That one clear voice gave him courage and jolted him out of his shock. He nodded at the little whippet, his “Angel” and he got to work. First the water buckets. He opened cages and grabbed buckets as fast as he could. He scrubbed the buckets in the work sink, using burning hot water and bleach and an old scrub brush he found in a corner. He filled them with fresh cold clean water and put them back in the cages. And he moved to the next row.
After all the dogs had fresh water, he started to work on the food bowls. Some were crusted with old food full of maggots, and the boy wretched every so often. But he shook his head and breathed through his mouth and kept on. He washed all of them out first, scrubbing until his fingers started to crack and bleed, oblivious. He was frantically aware of how fast the time was passing. When he looked in the food bin, the kibble was moldy, and the boy swore under his breath. The dogs, who were finding their voices and a little strength and a tiny feeling of hope after drinking the fresh water started barking, crying, screaming for food. It was contagious.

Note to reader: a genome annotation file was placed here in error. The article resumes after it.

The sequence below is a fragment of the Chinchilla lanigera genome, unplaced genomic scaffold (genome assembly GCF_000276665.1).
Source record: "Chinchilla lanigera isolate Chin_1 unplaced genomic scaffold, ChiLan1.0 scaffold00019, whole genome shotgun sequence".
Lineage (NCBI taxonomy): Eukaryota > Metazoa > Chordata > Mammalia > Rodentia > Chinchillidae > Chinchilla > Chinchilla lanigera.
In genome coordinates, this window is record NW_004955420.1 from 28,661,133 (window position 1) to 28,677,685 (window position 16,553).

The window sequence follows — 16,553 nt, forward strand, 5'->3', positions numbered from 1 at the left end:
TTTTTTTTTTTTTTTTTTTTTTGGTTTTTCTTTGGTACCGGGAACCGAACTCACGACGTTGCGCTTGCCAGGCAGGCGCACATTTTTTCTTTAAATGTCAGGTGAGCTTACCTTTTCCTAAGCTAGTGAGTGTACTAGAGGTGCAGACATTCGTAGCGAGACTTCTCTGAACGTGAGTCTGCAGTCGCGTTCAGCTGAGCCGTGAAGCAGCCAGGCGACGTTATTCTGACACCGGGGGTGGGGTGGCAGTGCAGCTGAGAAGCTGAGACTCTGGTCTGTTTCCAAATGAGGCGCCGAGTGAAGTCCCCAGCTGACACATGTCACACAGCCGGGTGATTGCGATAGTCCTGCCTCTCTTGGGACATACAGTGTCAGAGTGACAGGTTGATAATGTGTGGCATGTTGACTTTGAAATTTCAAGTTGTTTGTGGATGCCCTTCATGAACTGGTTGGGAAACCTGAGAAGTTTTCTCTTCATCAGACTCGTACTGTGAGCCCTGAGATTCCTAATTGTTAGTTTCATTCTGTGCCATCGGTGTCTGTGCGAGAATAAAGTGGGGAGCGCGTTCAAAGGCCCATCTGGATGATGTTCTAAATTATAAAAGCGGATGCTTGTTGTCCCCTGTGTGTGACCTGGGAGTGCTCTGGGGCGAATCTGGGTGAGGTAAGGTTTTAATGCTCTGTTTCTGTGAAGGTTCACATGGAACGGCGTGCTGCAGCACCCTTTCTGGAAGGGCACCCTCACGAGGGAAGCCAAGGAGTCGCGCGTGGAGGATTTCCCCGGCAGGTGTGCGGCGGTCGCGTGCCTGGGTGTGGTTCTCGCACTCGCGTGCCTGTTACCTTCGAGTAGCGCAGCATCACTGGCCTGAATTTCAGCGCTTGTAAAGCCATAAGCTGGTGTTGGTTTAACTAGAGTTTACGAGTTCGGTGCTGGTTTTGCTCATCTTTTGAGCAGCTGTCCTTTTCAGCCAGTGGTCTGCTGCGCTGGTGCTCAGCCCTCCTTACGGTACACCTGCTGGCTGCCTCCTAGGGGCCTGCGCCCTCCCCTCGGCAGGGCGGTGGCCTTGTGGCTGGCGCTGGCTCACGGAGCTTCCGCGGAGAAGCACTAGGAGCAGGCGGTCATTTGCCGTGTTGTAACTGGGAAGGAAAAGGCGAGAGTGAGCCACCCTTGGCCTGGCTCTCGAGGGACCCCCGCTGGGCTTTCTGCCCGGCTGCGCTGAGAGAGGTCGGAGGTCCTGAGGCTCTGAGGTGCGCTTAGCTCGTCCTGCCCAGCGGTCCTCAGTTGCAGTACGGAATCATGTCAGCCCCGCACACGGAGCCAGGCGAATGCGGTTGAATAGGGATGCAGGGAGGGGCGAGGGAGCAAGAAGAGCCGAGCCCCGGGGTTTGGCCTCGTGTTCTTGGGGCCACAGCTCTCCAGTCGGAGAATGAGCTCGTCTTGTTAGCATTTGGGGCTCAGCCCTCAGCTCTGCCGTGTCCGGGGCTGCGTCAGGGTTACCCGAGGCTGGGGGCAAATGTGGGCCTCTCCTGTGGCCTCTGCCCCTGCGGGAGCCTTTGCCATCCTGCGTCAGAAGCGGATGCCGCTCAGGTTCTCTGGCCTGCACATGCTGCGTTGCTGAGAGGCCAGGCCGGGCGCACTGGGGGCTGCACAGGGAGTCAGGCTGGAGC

“Quiet! ”shouted the boy. “He’s going to come out here. Please, please try to be quiet. I am going as fast as I can.”
The barks and screams turned to shuddering whines. The boy ran out to his father’s truck and found a new bag of kibble in the back. He dragged it back to the shed, though it practically outweighed him, tore it open and started filling the beat up but clean bowls. He loaded as many bowls as he could carry and went from cage to cage. Some of the cages were so cramped with dogs that he couldn’t figure out where to put the bowl. Some of the dogs couldn’t stand, didn’t even try. Some of them looked away from the bowl.
This upset the boy terribly. But he put a food bowl in every single cage. Then he went back to the dogs who weren’t even trying to eat. He added a little water to the kibble to see if that would help. It did, in a few cases. He held some kibble in his hand for some of the weaker dogs, and they took a bit, to be polite.
He went to the whippet’s cage. She had emptied her water bucket. He raced to the utility sink and filled it again, physically hurting from knowing how little time remained for him to be out there. He put her water bucket back in the cage. She tried to wag for him. This was a dear soul, she knew. The boy gently stroked the top of the little dog’s head.
“You gotta eat, girl. You’re nothing but skin and bones and sores. Oh, man, look at those sores. Here - try just a bite of food.”